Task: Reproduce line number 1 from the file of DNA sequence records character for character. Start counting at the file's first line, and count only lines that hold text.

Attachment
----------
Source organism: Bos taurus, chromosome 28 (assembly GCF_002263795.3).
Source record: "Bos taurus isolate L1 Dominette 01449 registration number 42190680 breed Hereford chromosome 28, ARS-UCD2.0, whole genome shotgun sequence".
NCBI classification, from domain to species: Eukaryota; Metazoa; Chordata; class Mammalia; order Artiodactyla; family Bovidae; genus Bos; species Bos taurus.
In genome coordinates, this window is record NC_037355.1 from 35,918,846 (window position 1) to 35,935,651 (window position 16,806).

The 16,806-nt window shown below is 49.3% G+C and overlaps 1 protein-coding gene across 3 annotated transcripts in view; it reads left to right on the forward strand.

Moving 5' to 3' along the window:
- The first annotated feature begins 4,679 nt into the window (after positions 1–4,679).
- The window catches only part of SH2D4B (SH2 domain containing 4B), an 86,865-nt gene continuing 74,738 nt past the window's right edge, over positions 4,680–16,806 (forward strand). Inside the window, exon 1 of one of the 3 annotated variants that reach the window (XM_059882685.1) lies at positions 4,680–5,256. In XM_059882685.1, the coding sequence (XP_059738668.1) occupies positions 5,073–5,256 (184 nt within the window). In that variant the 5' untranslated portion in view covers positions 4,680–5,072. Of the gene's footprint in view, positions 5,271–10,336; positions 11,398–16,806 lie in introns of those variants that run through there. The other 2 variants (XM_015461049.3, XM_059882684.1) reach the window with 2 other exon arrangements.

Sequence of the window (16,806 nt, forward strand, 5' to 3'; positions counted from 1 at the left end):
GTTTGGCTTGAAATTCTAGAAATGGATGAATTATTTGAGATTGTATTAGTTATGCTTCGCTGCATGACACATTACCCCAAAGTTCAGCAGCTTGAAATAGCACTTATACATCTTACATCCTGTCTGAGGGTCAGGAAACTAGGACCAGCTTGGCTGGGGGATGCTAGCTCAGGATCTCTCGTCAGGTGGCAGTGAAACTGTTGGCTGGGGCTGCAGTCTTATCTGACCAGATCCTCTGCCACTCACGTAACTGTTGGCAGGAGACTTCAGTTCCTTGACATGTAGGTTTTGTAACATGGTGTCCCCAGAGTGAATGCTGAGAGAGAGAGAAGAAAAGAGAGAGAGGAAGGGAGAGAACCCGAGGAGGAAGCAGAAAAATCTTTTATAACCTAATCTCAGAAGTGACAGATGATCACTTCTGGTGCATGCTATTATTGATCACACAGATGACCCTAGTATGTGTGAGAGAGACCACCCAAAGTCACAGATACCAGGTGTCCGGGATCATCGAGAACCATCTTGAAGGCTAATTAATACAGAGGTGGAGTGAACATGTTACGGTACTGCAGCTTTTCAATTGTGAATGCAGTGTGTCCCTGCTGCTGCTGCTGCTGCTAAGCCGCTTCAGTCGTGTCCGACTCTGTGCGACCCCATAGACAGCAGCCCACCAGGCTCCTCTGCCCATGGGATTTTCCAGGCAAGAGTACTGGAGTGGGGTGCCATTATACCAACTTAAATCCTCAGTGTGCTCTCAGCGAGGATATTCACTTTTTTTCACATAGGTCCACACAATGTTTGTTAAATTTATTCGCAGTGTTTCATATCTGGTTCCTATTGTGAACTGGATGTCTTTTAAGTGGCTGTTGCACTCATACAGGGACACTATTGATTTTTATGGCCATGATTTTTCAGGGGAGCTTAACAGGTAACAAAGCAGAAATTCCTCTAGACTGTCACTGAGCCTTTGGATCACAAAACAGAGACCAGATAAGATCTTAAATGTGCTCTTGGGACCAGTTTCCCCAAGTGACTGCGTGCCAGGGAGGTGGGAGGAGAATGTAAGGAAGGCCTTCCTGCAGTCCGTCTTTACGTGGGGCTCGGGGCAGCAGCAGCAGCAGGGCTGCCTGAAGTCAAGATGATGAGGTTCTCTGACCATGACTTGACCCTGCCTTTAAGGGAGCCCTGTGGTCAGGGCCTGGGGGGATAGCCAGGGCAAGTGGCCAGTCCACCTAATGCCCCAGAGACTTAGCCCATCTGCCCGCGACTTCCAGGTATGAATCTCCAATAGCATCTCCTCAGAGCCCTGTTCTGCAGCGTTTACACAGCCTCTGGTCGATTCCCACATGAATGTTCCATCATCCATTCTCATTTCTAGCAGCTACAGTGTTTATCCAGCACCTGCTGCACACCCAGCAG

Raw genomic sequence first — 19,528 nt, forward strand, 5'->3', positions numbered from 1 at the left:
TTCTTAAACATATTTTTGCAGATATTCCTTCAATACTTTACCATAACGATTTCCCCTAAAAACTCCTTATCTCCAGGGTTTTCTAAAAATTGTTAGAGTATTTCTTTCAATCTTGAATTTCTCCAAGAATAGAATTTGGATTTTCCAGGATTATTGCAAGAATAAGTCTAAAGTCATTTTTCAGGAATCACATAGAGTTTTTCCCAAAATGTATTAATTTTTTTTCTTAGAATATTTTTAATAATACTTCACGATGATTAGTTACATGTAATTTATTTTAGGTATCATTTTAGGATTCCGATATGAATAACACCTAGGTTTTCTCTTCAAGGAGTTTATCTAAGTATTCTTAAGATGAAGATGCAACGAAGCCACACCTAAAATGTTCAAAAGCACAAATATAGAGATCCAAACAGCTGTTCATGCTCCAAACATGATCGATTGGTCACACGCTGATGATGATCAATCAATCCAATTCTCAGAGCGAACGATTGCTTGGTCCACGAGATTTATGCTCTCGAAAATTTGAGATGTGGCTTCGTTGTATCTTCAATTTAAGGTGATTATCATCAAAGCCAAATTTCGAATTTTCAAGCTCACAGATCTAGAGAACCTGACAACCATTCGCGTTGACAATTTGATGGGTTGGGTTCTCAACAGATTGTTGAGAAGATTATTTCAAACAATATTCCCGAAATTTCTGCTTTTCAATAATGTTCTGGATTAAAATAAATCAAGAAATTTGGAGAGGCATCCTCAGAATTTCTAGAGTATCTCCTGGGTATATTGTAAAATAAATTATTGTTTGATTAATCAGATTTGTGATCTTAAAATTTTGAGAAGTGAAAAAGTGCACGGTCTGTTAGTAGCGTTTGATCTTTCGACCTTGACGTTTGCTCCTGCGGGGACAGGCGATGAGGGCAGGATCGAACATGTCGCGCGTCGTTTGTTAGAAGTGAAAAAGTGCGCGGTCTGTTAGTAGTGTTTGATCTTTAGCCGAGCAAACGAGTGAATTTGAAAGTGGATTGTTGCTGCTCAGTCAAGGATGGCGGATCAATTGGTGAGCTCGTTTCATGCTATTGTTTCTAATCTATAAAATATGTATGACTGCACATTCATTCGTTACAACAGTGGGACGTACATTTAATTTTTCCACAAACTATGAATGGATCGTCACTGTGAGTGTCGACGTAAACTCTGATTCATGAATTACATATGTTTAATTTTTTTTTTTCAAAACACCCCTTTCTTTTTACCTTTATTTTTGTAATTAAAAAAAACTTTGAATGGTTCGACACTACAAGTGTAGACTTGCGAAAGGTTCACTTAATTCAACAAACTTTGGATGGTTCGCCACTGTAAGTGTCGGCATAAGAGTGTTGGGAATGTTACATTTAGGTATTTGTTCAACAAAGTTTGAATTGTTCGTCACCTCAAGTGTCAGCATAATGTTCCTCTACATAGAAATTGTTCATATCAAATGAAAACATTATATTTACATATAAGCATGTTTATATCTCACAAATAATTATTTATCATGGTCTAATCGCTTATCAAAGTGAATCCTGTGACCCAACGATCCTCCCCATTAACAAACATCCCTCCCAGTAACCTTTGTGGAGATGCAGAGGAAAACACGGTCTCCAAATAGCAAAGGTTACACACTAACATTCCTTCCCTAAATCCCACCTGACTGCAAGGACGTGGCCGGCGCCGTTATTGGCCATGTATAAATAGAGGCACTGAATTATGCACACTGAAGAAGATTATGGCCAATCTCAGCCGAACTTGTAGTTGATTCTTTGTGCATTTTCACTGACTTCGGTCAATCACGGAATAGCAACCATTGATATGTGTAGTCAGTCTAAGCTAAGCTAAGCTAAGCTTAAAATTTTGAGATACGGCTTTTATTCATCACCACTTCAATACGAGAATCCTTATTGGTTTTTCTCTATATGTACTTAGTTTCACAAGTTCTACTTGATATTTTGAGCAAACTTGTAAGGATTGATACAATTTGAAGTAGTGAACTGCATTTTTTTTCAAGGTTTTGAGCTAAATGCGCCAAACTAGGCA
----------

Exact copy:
Source organism: Bos taurus, chromosome 28 (assembly GCF_002263795.3).